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About Owen_Dyneto

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  1. I'm pretty much in agreement with edinmass, for a truly top-notch paint job think in terms of $50K and up.
  2. This may be helpful.
  3. I'm not familiar with that era Buicks but my guess, assuming you still have sufficient oil in the crankcase, would be failure of the oil pump pressure relief valve, assuming it has one.
  4. Note the junior tail lights. Indeed it is a 160, but I'm told it's the de-trimmed version without quite a few of the nice senior touches and marketed as a Business Car. Note for example the "push-out" vent wing windows rather than the standard 160 geared vent windows.
  5. The ratio stamped on the case can be misleading as it would only correspond to "as built" and the ring and pinion could have been replaced. The method without counting teeth is to jack up one rear wheel, count the # of turns of the driveshaft required to rotate the rear wheel a full revolution, and then divide (or is it multiply) by 2. Sorry, I forget whether it's divide or multiply but it will be obvious.
  6. Often you don't need a puller, just grasp and use a bit of muscle, all you're doing is pulling the bearing race from the housing. If you can't do it with your hands you can improvise something like this that I used on my '34 Eight. In this case a gear puller is attached to the nut and then a chain to a slide hammer. In the absence of a gear puller you could use a steel plate with a hole large enough to fit over the axle end. Just improvise! This type of axle/bearing construction is basically the same for Packard from 1955 back to the teens.
  7. Owen_Dyneto

    50 Windsor

    Starter motors are not polarity-sensitive.
  8. Much as I thoroughly detest ethanol-containing gasoline on both political and scientific grounds, ethanol-free gasoline is not available in my area so I've been using regular E10 pump gas regularly in both my '34 and '56 Packards. Many tens of thousands of miles accumulated on them including parades in broiling hot weather, and much as I hate the stuff, never a gasoline-related problem.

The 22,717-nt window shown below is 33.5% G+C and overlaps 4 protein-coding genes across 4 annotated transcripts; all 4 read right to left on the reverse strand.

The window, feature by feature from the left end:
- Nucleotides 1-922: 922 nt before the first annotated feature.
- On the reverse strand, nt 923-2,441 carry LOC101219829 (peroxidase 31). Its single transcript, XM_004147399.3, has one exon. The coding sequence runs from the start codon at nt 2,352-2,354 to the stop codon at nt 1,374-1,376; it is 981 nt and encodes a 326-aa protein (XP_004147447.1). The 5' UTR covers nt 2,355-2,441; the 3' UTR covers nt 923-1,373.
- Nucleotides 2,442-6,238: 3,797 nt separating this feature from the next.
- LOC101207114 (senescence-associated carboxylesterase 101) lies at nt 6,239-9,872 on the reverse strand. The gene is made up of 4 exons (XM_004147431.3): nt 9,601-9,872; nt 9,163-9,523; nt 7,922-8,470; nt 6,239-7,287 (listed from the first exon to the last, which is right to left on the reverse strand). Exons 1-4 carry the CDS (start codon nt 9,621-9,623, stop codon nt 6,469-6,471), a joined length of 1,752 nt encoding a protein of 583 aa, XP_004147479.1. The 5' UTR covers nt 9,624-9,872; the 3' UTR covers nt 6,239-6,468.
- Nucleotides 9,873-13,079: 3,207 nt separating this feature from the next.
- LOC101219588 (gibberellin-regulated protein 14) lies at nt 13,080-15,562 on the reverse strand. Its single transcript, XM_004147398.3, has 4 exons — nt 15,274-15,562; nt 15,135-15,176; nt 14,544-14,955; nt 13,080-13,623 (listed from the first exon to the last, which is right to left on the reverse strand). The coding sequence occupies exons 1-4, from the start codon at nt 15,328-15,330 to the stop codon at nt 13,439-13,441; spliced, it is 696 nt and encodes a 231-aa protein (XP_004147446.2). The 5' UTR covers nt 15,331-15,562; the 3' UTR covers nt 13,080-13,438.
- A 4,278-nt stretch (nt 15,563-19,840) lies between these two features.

9. My error in previous post of motor numbers for 1939 Twelves. The range is from B602001 thru B602497.
  10. 1235-2107 is not an engine number, engine numbers for the 1939 Twelve would run from 905501 to 906841. 1235-2107 is a vehicle number and should correspond to the number stamped in the space titled "vehicle number" on the patent plate on the cowl. That vehicle number would identify the 107th 1939 Twelve limousine. There are no known surviving factory records of the number of 1939 Twelve limousines built but based on vehicle numbers of survivors, we know that at least 113 were built and the survivor rate is relatively high.
  11. Perfectly readable here, no issue.
  12. Yes, Packard (and other cars as well) used these large fuses. They are still readily available thru NAPA, part #782-1017 for 20 amp, 782-1019 for 30 amp. I assume other ratings are still available as well.
  13. The intent was that vehicles were to be titled by their vehicle number, but that was and still is not always adhered to. Some jurisdictions won't allow title and registration numbers from a plate that is not permanently affixed to the car (as for example, welded), your Packard's plate can be removed with a screwdriver, so such states generally use a motor number though occasionally you'll see a car titled by the theft-proof numbers. And yet with other states you'll see the car titled with a number assigned by the state with a corresponding plate to be affixed to the vehicle. So, no direct answer to your question.